I’ve always worked to make things better for others. When I first graduated from college I worked with adults with mental illness. I spent a year in Eastern Europe providing supportive counseling services to international students. While there, I developed a love for clinical work and also wanted to learn more about health and social policy. When I returned to the U.S., I decided to attend graduate school for my Masters in Social Work from Boston College.
I believe that what I do to improve the lives of individuals needs to be combined with political action because often the problems are more than individual ones. I can work with an individual or family, but if a person can’t find a job or doesn’t have enough money for food or heat, then whatever I do will not be as effective as addressing the larger issues. So I combine the two. I work to get the people of Central Maine the opportunities they need to succeed – not just survive.
In politics, I have fought for candidates and policies that improve access to affordable health care, promote economic fairness, and increase educational and vocational opportunities that provide a path to jobs that pay a living wage. In my experience, no one I have ever worked with has felt any better unless they have something meaningful and purposeful to do every day. I would like everyone in Central Maine to have the opportunity to do this.
It is my faith that guides my politics. As a little girl, my parents took me to Mass, where I learned that not everyone was as fortunate as I was. I was taught by my religious leaders that we have a responsibility to care for those who are vulnerable. My father has always followed the same teachings through his volunteer work for food pantries and soup kitchens. Feeding the hungry, clothing the naked, and loving my neighbor are values which are more deeply embedded in me than any others.
I’ve worked for Kennebec Behavioral Health since 1997 and have been the Program Director of School-Based Services since 2005. We provide counseling and consultation to schools in Kennebec and Somerset counties from HeadStart through high school. I provide direct services myself in Waterville and Winslow high schools. As part of my job I develop and manage a program budget. I supervise the staff. I work with local schools to develop service provider agreements. And I also develop and work on grants to pay for some of the services we provide. It is a source of pride that by careful use of resources we find ways to provide services for children who have no health insurance or whose insurance is inadequate.
My husband Ed and I live in Waterville, and we’re licensed foster parents. We are hoping to adopt a little girl to join our family soon. We can’t wait for her to be a part of our community. I look forward to the day I can drive her to school and walk with her through the front door. I know she will love Central Maine as much as we do. We are strong supporters of adoption, particularly of children in foster care. When my husband and I initially discussed adoption, one of the things that made it easier was knowing that our family was as excited as we were about it. They want to be a part of the journey with us.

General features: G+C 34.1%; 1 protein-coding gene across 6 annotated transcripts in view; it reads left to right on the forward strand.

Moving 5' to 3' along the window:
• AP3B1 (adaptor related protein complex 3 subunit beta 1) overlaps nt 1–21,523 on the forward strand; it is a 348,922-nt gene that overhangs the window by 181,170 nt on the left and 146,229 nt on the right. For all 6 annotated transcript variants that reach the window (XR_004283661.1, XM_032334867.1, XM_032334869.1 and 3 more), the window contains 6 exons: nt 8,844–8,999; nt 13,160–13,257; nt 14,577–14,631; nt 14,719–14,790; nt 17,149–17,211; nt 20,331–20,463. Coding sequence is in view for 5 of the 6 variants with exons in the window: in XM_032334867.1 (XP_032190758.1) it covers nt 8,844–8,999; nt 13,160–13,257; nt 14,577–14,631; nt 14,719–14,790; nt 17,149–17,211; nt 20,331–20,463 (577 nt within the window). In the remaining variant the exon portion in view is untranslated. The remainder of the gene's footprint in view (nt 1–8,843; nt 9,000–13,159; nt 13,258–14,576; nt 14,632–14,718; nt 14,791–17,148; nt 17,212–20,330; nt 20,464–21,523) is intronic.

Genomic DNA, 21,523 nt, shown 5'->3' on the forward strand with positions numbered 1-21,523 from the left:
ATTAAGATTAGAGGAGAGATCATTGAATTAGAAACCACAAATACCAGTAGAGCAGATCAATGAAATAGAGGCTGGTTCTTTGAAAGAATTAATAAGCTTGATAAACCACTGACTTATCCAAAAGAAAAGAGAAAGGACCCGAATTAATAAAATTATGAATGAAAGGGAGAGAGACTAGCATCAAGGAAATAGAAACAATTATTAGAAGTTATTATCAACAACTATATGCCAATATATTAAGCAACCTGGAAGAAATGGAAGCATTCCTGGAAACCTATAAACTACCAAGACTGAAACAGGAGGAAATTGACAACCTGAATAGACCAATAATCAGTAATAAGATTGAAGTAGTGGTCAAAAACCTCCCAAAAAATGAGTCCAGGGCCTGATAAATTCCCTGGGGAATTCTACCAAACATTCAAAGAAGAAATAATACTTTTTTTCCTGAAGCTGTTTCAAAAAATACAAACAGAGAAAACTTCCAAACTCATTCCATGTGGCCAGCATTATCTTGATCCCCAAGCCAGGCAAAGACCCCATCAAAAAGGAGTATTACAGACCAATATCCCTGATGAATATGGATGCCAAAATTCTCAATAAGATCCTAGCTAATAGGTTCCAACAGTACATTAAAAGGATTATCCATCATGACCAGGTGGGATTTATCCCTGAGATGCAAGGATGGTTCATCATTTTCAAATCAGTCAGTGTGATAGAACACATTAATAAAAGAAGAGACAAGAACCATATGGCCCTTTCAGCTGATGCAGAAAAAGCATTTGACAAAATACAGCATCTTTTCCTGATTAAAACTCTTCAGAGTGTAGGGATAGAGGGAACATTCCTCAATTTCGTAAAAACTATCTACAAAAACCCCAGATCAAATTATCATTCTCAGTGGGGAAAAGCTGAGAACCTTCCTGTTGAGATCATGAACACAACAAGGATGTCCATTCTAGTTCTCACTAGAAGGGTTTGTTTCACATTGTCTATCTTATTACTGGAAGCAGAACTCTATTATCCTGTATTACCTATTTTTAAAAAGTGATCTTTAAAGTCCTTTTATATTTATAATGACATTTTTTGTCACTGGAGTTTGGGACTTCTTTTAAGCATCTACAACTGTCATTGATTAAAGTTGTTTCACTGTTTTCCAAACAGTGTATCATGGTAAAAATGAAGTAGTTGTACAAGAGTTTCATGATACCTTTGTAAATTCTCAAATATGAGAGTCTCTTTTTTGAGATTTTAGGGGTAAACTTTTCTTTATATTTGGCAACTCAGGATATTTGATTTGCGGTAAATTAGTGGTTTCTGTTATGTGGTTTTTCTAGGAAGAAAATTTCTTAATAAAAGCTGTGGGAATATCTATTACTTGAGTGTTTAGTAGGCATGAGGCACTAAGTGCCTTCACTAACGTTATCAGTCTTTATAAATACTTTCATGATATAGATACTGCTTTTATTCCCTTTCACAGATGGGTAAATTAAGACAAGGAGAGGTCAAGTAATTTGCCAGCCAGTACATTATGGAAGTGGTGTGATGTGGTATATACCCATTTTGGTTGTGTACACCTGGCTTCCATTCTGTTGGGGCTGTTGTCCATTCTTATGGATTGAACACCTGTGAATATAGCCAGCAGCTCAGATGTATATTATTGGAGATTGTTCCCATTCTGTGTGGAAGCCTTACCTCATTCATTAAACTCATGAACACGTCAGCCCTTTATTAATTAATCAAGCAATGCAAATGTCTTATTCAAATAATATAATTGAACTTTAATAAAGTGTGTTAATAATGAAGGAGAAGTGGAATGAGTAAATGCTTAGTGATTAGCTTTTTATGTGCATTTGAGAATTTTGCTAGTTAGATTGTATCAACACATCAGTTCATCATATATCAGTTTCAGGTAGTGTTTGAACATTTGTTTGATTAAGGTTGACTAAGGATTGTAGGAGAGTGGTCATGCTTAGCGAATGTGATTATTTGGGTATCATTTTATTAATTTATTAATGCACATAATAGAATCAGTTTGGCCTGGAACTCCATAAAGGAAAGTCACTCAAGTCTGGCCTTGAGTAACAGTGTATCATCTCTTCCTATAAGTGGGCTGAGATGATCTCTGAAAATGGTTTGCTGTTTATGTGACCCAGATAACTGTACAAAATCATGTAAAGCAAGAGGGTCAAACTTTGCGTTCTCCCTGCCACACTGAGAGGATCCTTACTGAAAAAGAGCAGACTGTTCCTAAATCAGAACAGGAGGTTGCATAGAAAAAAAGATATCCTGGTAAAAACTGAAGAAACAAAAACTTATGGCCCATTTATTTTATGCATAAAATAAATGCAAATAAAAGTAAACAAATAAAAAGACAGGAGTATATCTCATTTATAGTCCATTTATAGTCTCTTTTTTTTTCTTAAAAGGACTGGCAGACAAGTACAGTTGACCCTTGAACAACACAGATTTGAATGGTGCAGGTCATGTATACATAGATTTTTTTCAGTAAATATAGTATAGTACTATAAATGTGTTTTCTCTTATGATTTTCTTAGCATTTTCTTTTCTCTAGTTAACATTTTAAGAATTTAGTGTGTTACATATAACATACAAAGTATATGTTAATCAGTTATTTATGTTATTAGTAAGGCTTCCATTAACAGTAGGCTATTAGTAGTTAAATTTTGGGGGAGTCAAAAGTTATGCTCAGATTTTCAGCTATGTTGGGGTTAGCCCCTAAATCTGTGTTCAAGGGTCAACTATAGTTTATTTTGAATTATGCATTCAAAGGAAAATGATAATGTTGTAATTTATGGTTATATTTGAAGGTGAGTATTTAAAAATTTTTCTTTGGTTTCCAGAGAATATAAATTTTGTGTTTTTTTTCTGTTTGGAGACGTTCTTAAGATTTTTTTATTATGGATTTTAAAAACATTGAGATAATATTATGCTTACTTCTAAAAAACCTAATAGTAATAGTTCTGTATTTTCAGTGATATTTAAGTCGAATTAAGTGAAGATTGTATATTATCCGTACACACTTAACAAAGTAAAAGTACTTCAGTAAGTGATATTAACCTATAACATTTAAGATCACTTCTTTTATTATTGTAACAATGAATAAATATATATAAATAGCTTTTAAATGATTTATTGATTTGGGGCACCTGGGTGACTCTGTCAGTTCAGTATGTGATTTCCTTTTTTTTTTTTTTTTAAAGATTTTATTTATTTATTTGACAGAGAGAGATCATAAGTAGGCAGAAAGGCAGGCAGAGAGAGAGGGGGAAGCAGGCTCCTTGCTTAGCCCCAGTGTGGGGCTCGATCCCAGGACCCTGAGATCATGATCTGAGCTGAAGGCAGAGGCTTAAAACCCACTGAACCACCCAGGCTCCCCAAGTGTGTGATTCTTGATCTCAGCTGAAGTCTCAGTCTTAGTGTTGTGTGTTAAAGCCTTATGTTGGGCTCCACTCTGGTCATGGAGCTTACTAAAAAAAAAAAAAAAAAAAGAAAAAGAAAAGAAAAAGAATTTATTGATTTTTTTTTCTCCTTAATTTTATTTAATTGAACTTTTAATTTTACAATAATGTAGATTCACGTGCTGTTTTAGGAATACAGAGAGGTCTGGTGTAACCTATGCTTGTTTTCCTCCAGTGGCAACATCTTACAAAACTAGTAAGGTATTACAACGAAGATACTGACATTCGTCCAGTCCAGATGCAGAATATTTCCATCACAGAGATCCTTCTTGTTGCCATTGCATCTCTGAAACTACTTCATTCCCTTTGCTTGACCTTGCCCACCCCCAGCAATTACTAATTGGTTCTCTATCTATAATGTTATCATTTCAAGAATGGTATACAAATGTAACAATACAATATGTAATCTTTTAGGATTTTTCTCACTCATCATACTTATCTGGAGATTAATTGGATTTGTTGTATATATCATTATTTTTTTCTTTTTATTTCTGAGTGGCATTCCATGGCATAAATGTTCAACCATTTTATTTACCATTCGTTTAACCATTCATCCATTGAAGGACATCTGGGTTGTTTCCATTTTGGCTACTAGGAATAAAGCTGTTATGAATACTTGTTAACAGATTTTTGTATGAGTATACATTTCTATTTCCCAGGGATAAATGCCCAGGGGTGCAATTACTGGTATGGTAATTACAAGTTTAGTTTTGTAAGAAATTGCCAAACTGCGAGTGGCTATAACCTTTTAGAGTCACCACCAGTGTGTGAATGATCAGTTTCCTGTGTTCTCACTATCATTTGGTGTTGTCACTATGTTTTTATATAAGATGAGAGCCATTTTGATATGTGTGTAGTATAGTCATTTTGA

I am also a stepmother to Ed’s son, Rowan. I am proud of the fact that my husband, Rowan’s mother, and I have a strong commitment to raising him together. We believe the most valuable thing we can give Rowan is a family that cares about him and works together to help him be happy and successful as he grows up.
My parents and one of my sisters also live in Waterville where they are active members of the community. My father volunteers at a local food bank. My mother and I have participated in local knitting circles, and she donates yarn to charitable causes when she has extra money. They took me and both my sisters to Mass, and taught us the importance of caring for our neighbors, a tenet they have followed in their own lives.
I believe strongly in the value of work, and it is particularly important for our young people to learn this. I’ve been working since I was 15 years old. Because of this I have been part of vocational programs to help young adults with disabilities transition into adulthood with education and job skills. One of the things I would love to bring to the Legislature is a plan to expand these vocational programs so our young people can experience the value of earning their own money.
I am the former Waterville Democratic Chairperson and have been involved with the Kennebec County Democratic Committee for six years. At one I time served as vice chair. I am currently the County Chair’s alternate on the Democratic State Committee. I have worked on every election in this area since 2004. For a number of years we have seen budget cuts that have impacted our schools and stretched our social safety net to the breaking point.
After seeing the most recent proposed state budget, I became deeply concerned about the direction the state was heading – that tax cuts for the wealthy would mean tens of thousands would lose their health insurance. The Governor’s budget made that clear. The work the Republicans continue to do, attacking programs such as unemployment insurance and Head Start shows there is no limit to their desire to hurt vulnerable people.
I believe that Senator Tom Martin is not addressing our concerns adequately. I believe I am better equipped to stand up for you and the people of Central Maine. I am running for this seat and will bring my knowledge of public policy to serve the people of Maine in the State Senate. Please support my efforts on behalf of all of us. Vote for me on November 6th because we deserve better, and because together, we can do better.